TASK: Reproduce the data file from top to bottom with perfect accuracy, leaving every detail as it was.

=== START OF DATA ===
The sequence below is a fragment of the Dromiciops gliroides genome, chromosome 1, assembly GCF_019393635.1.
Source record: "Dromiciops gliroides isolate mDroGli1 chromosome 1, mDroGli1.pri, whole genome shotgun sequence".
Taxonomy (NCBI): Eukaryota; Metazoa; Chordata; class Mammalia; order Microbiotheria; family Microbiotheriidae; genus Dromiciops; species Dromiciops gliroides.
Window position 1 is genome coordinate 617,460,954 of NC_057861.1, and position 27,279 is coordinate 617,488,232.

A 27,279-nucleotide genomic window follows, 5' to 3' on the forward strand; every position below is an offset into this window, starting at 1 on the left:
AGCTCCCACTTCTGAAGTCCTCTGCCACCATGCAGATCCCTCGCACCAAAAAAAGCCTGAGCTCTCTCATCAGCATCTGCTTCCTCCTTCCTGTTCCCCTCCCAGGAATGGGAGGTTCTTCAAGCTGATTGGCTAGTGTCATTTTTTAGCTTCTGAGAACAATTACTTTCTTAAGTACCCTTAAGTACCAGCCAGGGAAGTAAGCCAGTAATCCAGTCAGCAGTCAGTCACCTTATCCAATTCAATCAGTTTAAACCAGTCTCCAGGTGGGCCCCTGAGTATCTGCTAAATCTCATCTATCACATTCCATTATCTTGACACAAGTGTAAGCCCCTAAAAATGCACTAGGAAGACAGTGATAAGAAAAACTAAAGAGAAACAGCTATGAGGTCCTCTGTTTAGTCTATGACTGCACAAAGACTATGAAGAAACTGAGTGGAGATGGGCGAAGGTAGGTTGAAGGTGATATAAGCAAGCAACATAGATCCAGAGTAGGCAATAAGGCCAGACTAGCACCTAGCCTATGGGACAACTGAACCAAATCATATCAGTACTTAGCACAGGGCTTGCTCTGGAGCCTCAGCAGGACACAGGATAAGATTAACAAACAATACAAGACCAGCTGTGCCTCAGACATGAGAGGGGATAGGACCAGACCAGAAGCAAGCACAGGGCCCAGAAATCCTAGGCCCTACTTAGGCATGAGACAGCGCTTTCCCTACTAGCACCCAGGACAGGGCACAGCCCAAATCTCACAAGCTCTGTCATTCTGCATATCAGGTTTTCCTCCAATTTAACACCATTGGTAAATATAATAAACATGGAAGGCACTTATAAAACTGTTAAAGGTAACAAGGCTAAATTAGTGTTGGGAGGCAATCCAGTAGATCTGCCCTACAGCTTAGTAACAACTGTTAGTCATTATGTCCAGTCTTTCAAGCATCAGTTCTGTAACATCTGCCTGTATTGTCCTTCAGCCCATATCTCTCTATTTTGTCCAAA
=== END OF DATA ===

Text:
The sequence below is a fragment of the Dromiciops gliroides genome, chromosome 1, assembly GCF_019393635.1.
Source record: "Dromiciops gliroides isolate mDroGli1 chromosome 1, mDroGli1.pri, whole genome shotgun sequence".
Taxonomy (NCBI): Eukaryota; Metazoa; Chordata; class Mammalia; order Microbiotheria; family Microbiotheriidae; genus Dromiciops; species Dromiciops gliroides.
Window position 1 is genome coordinate 617,460,954 of NC_057861.1, and position 27,279 is coordinate 617,488,232.

A 27,279-nucleotide genomic window follows, 5' to 3' on the forward strand; every position below is an offset into this window, starting at 1 on the left:
AGCTCCCACTTCTGAAGTCCTCTGCCACCATGCAGATCCCTCGCACCAAAAAAAGCCTGAGCTCTCTCATCAGCATCTGCTTCCTCCTTCCTGTTCCCCTCCCAGGAATGGGAGGTTCTTCAAGCTGATTGGCTAGTGTCATTTTTTAGCTTCTGAGAACAATTACTTTCTTAAGTACCCTTAAGTACCAGCCAGGGAAGTAAGCCAGTAATCCAGTCAGCAGTCAGTCACCTTATCCAATTCAATCAGTTTAAACCAGTCTCCAGGTGGGCCCCTGAGTATCTGCTAAATCTCATCTATCACATTCCATTATCTTGACACAAGTGTAAGCCCCTAAAAATGCACTAGGAAGACAGTGATAAGAAAAACTAAAGAGAAACAGCTATGAGGTCCTCTGTTTAGTCTATGACTGCACAAAGACTATGAAGAAACTGAGTGGAGATGGGCGAAGGTAGGTTGAAGGTGATATAAGCAAGCAACATAGATCCAGAGTAGGCAATAAGGCCAGACTAGCACCTAGCCTATGGGACAACTGAACCAAATCATATCAGTACTTAGCACAGGGCTTGCTCTGGAGCCTCAGCAGGACACAGGATAAGATTAACAAACAATACAAGACCAGCTGTGCCTCAGACATGAGAGGGGATAGGACCAGACCAGAAGCAAGCACAGGGCCCAGAAATCCTAGGCCCTACTTAGGCATGAGACAGCGCTTTCCCTACTAGCACCCAGGACAGGGCACAGCCCAAATCTCACAAGCTCTGTCATTCTGCATATCAGGTTTTCCTCCAATTTAACACCATTGGTAAATATAATAAACATGGAAGGCACTTATAAAACTGTTAAAGGTAACAAGGCTAAATTAGTGTTGGGAGGCAATCCAGTAGATCTGCCCTACAGCTTAGTAACAACTGTTAGTCATTATGTCCAGTCTTTCAAGCATCAGTTCTGTAACATCTGCCTGTATTGTCCTTCAGCCCATATCTCTCTATTTTGTCCAAA